For me, the decision to attend graduate school was not a difficult one. The university where I had gotten my Bachelor’s degree had a Master’s program that had my name written all over it. Rehabilitation Counseling. The field of study was similar to social work, and the population I would be trained to work with was specifically people with disabilities. Perfect.
Ever since I can remember I have been fascinated by disability. Not only because I am affected by one personally, although that was a factor, I am sure. But also, I have always been intrigued by things like how physical disability affects emotional health and how disability can impact a family in various ways. So this degree? It was right up my alley.
From the moment I started my Master’ program, it was clear to me that it would be good for me to get familiar with many different disabilities. I spent a semester working as a reader for people who were blind. While I did that, I learned the importance of not moving things around in a room and remembering to direct people, in detail, when they needed assistance getting where they needed to go.
My sign language class was a little more challenging. The first problem was that, because I need both hands to push my wheelchair, I could not move across a room and have a conversation at the same time. Some other students in the class suggested that I “sign” using only one hand, and just go in circles for the length of the interaction. I never tried it, but it would have been fun! 🙂
The second problem was a bit more serious. Because of my cerebral palsy, my finger dexterity is somewhat limited, and I had trouble positioning my hands into the various shapes required to make myself understood in sign language. In fact, the professor told me that some of the signs I was attempting to make looked very similar to other signs, and someone who was deaf might have trouble understanding what I was trying to communicate. I was heartbroken. Although I never took another sign language class, my experience in graduate school has always made me wonder how I could effectively communicate with someone who couldn’t hear me speak.
Last week, I saw the following video on Facebook. Pardon the pun, but I was speechless. Thomas Pryor and Navid Azodi are sophomores at the University of Washington. They invented what they call Sign Aloud, a pair of gloves with sensors inside. When the gloves are worn by a person using sign language, the sensors “read” the shape and position of their hands and, through a computer, translate the sign into spoken word. As the video says “This invention could potentially completely bridge the communication gap between the 70 million people worldwide who are deaf or hard of hearing and the rest of the seven billion people on the planet.”
See the video here:
I believe that one of the criteria for true inclusion is that the person with a disability should not have to do something radically different than others in order to fully participate in whatever event is going on. Although gardens that have an accessible section are a nice idea, or there might be a videotape that describes and lets me see what something I can’t access looks like, those things are not true inclusion in my opinion.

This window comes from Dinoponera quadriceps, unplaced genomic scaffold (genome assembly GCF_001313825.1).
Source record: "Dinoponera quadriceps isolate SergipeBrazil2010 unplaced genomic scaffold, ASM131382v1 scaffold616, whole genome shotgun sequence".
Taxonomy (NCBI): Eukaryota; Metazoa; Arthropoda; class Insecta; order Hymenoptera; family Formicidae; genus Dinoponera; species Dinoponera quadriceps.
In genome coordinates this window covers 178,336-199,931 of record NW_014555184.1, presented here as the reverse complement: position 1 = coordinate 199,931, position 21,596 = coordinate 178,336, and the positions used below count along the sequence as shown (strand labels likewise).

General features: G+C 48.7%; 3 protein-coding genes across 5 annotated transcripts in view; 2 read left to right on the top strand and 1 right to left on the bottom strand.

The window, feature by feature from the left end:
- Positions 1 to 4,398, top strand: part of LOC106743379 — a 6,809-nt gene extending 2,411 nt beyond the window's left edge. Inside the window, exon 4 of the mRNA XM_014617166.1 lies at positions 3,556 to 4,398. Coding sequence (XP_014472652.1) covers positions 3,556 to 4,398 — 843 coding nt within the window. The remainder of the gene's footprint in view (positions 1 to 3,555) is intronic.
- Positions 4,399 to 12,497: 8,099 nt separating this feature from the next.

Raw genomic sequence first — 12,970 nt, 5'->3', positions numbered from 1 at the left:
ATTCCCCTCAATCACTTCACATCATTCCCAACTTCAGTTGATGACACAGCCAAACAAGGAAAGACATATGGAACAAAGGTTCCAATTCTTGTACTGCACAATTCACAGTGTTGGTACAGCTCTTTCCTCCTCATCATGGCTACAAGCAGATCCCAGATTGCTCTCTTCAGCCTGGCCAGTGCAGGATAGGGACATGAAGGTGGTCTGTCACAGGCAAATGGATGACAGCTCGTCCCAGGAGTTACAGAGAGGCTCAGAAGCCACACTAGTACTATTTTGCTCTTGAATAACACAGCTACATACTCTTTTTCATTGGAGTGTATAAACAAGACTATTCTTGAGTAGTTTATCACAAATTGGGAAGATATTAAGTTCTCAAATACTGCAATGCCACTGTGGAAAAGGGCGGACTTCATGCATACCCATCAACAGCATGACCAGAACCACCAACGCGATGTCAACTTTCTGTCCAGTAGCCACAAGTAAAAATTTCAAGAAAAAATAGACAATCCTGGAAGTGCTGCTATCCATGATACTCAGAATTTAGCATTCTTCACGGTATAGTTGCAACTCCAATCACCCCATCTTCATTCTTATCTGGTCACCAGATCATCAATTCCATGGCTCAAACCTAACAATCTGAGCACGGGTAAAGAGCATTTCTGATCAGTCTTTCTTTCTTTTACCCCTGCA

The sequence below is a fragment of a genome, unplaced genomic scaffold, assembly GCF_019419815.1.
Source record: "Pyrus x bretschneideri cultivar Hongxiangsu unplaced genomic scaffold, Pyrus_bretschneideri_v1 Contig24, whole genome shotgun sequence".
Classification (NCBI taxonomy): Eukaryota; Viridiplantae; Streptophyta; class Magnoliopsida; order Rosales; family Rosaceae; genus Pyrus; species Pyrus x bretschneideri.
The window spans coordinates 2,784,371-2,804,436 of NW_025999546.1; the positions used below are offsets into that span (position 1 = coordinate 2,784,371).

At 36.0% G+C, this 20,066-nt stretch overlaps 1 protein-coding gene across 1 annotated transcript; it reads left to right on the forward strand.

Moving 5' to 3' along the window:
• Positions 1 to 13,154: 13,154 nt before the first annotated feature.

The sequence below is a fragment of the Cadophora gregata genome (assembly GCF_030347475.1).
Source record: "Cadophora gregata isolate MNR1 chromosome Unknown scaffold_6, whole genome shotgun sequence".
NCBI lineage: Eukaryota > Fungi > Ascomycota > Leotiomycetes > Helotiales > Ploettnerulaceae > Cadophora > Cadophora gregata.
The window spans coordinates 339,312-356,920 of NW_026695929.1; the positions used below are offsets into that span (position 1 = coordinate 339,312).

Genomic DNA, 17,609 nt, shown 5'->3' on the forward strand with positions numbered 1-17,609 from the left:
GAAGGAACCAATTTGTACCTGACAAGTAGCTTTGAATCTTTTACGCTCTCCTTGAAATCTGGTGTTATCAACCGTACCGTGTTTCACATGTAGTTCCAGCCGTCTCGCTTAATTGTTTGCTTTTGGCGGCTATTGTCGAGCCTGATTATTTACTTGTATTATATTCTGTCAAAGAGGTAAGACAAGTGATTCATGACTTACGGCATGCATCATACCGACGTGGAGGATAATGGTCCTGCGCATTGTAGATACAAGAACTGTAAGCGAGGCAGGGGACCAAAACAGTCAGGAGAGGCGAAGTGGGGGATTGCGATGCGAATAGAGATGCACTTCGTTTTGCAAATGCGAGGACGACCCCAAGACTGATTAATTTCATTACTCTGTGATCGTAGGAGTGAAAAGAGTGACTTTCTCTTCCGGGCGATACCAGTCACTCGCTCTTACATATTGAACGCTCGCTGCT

Sign Aloud, on the other hand, simply encourages people who are deaf or hard of hearing to wear a special pair of gloves, so they might be able to communicate with more people in the world around them. Most people wear gloves in the winter, and I personally wear gloves when I am pushing my wheelchair for fitness, in order to avoid getting blisters. I don’t think many people in society would think that wearing a pair of gloves is a big deal at all.
I don’t claim to speak for people who are deaf. But from where I sit, the potential for more doors to open up for people who use sign because of this invention could be exponential. There could be more job interviews or access to hobbies. These gloves may give people who use sign the confidence to approach people they would not have otherwise. All of that is just beyond cool.
When I was in graduate school I tried to learn sign language in an attempt to communicate with people who were deaf and hard of hearing. My results were clumsy and awkward, to say the least. Although lip reading would still be required on the part of the person who is deaf in order for the two of us to communicate well, I think Sign Aloud is a much better invention than me attempting to use one sign and having what I am actually signing be interpreted as something else entirely. Yes, given my personal experience, I think Sign Aloud is a much better way to go.
**It is becoming apparent that I need to clarify something about this post, based on some feedback I have gotten about it. I wrote this piece a few days after I had seen the video about this invention. Based solely on my experience and struggle when I attempted to learn sign language, I thought these gloves were a good thing because they might create an opportunity for some people who sign to make their needs known to a wider audience, who don’t use sign language. I can see that they have limitations. They don’t allow the person who being signed to the ability to respond. And technology is not without its flaws. It was not my intention to be insensitive or offensive to the deaf and hard of hearing community. I sincerely apologize for the way this post might have come across to some.